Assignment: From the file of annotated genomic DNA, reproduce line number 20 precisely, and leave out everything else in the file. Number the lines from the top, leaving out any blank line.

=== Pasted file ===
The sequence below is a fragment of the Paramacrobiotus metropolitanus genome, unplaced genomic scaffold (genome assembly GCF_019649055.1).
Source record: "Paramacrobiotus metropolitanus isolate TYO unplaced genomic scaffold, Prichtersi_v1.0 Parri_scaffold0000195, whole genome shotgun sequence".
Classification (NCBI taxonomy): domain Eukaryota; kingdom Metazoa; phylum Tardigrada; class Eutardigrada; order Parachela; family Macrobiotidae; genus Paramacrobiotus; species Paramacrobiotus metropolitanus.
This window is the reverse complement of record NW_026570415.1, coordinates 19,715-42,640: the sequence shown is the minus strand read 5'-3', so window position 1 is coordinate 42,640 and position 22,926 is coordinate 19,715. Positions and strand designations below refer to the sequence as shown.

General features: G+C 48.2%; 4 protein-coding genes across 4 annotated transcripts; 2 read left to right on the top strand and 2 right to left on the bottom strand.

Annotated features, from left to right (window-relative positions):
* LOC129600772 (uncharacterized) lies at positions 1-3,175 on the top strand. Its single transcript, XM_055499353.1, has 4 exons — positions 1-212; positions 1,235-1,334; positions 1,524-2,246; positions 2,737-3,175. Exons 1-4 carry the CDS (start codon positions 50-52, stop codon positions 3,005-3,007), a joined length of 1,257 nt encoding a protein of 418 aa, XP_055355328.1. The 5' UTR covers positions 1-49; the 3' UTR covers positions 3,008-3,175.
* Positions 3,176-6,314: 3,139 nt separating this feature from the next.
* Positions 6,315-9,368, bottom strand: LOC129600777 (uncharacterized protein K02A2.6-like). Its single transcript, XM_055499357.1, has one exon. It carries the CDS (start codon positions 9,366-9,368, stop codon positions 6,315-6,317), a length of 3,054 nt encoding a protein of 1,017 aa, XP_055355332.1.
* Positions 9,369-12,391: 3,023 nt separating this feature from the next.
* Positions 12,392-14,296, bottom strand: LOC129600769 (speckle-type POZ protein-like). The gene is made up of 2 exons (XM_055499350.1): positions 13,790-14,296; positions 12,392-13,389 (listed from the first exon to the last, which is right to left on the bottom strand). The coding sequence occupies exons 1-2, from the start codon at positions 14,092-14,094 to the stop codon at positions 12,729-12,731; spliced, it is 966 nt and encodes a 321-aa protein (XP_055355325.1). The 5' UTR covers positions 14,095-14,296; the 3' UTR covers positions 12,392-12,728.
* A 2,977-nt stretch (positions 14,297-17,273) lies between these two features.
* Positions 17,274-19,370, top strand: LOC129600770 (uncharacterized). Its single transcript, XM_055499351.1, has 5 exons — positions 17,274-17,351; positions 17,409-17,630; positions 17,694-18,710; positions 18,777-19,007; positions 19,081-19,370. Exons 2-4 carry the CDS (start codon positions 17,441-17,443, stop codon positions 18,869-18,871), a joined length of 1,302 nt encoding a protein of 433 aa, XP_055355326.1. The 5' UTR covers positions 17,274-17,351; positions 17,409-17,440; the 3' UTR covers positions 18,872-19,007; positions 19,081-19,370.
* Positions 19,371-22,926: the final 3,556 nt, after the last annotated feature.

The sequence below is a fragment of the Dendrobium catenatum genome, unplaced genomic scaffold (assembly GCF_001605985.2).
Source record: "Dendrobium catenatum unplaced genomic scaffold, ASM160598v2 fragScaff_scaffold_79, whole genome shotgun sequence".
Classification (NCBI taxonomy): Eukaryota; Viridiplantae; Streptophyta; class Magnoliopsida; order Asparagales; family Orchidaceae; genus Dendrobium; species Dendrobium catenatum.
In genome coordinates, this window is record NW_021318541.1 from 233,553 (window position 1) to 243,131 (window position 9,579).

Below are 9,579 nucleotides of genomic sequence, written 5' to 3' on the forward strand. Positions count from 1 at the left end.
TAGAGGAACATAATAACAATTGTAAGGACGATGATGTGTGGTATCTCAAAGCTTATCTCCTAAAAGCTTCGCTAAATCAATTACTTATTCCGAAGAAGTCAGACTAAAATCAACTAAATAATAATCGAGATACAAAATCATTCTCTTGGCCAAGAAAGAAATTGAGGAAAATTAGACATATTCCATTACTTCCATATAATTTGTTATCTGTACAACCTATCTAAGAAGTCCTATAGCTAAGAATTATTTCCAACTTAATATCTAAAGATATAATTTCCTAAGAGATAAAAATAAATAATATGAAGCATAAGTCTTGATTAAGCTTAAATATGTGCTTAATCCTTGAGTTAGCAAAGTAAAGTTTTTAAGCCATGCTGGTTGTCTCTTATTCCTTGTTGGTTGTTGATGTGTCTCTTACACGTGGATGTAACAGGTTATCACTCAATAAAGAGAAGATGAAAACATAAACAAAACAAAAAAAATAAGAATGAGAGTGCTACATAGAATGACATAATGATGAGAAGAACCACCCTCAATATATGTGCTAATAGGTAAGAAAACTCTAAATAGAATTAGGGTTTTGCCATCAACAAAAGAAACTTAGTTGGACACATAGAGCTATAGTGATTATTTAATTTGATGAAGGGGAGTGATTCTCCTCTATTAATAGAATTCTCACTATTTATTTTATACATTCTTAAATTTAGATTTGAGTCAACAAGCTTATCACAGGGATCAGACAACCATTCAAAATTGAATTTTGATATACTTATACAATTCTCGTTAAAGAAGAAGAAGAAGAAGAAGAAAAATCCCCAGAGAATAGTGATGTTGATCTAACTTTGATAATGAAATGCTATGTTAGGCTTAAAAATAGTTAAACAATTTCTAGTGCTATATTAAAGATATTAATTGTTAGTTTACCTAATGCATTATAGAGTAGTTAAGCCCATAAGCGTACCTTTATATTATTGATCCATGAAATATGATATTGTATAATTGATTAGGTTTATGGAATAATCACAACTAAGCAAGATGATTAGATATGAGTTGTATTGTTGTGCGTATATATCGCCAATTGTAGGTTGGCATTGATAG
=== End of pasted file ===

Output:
TAGAGGAACATAATAACAATTGTAAGGACGATGATGTGTGGTATCTCAAAGCTTATCTCCTAAAAGCTTCGCTAAATCAATTACTTATTCCGAAGAAGTCAGACTAAAATCAACTAAATAATAATCGAGATACAAAATCATTCTCTTGGCCAAGAAAGAAATTGAGGAAAATTAGACATATTCCATTACTTCCATATAATTTGTTATCTGTACAACCTATCTAAGAAGTCCTATAGCTAAGAATTATTTCCAACTTAATATCTAAAGATATAATTTCCTAAGAGATAAAAATAAATAATATGAAGCATAAGTCTTGATTAAGCTTAAATATGTGCTTAATCCTTGAGTTAGCAAAGTAAAGTTTTTAAGCCATGCTGGTTGTCTCTTATTCCTTGTTGGTTGTTGATGTGTCTCTTACACGTGGATGTAACAGGTTATCACTCAATAAAGAGAAGATGAAAACATAAACAAAACAAAAAAAATAAGAATGAGAGTGCTACATAGAATGACATAATGATGAGAAGAACCACCCTCAATATATGTGCTAATAGGTAAGAAAACTCTAAATAGAATTAGGGTTTTGCCATCAACAAAAGAAACTTAGTTGGACACATAGAGCTATAGTGATTATTTAATTTGATGAAGGGGAGTGATTCTCCTCTATTAATAGAATTCTCACTATTTATTTTATACATTCTTAAATTTAGATTTGAGTCAACAAGCTTATCACAGGGATCAGACAACCATTCAAAATTGAATTTTGATATACTTATACAATTCTCGTTAAAGAAGAAGAAGAAGAAGAAGAAAAATCCCCAGAGAATAGTGATGTTGATCTAACTTTGATAATGAAATGCTATGTTAGGCTTAAAAATAGTTAAACAATTTCTAGTGCTATATTAAAGATATTAATTGTTAGTTTACCTAATGCATTATAGAGTAGTTAAGCCCATAAGCGTACCTTTATATTATTGATCCATGAAATATGATATTGTATAATTGATTAGGTTTATGGAATAATCACAACTAAGCAAGATGATTAGATATGAGTTGTATTGTTGTGCGTATATATCGCCAATTGTAGGTTGGCATTGATAG